As discussed in my webinar Doing Business Overseas, What Changes on the Cyber Front, different rules apply for companies doing business overseas. Google was forced by a European Court of Justice ruling in May of 2014 to delete information on individuals no longer deemed to be relevant. In a case brought by a Spanish citizen asserted that Google Spain provided links to a published news article concerning a Spanish citizen’s house being auctioned to cover tax debts. The debt was resolved prior to the auction. The citizen requested that the links to the news article be removed from the list of results for his name. The court ruled in the citizen’s favor that EU data protection laws applied and thus affirmed a “right to be forgotten” within the European Union. Similar laws are under consideration in Lain America and Asia.
Google has thus far applied the rule on a territorial basis. Thus EU citizens have a right to petition Google to have information removed for searches with in the Google European domains. In effect if you search for information on Google.es (Spain) or Google.uk (United Kingdom), or some other EU extension, the result is removed. This has not been the case with searched on Google.com (the U.S. domain).
Recently, France rejected this territorial limitation and demands that the information be removed from Google searches regardless of the domain. France has threatened to fine Google €1000/day until it complies. Google has rejected the demand citing a rejection of one nation’s or authority’s ability to censor Internet content on a global basis.
This debate between privacy advocates and information transparency advocates is far from complete. The right to be forgotten represents one of the challenges of technological capability advancing faster than policy.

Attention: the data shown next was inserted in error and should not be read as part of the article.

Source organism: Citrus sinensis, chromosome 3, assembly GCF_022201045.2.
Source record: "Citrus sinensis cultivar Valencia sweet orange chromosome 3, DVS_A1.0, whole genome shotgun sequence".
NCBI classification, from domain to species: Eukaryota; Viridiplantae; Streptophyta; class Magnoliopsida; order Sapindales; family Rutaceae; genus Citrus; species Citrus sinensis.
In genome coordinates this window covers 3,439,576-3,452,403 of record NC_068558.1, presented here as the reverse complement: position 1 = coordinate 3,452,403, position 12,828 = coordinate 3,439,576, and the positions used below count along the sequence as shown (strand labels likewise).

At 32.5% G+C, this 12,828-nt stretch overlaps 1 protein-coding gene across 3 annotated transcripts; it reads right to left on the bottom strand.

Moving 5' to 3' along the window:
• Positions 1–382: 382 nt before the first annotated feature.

To listen to Kevin Newmeyer’s webinar “Doing Business Overseas, What Changes on the Cyber Front” and other webinar’s hosted by the NCI, visit out webinar page.
If you are interested in a career in cybersecurity the NCI offers courses and programs for you to earn your degree.
Hern, A. (2015, July 30). Google says non to French demand to expand right to be forgotten worldwide. The Guardian. Retrieved from http://www.theguardian.com/technology/2015/jul/30/google-rejects-france-expand-right-to-be-forgotten-worldwide
Implementing a European, not global, right to be forgotten. (n.d.). Retrieved August 5, 2015, from http://googlepolicyeurope.blogspot.com/2015/07/implementing-european-not-global-right.html
Manjoo, F. (2015, August 5). “Right to Be Forgotten” Online Could Spread. The New York Times. Retrieved from http://www.nytimes.com/2015/08/06/technology/personaltech/right-to-be-forgotten-online-is-poised-to-spread.html
Travis, A., & Arthur, C. (2014, May 13). EU court backs “right to be forgotten”: Google must amend results on request. The Guardian. Retrieved from http://www.theguardian.com/technology/2014/may/13/right-to-be-forgotten-eu-court-google-search-results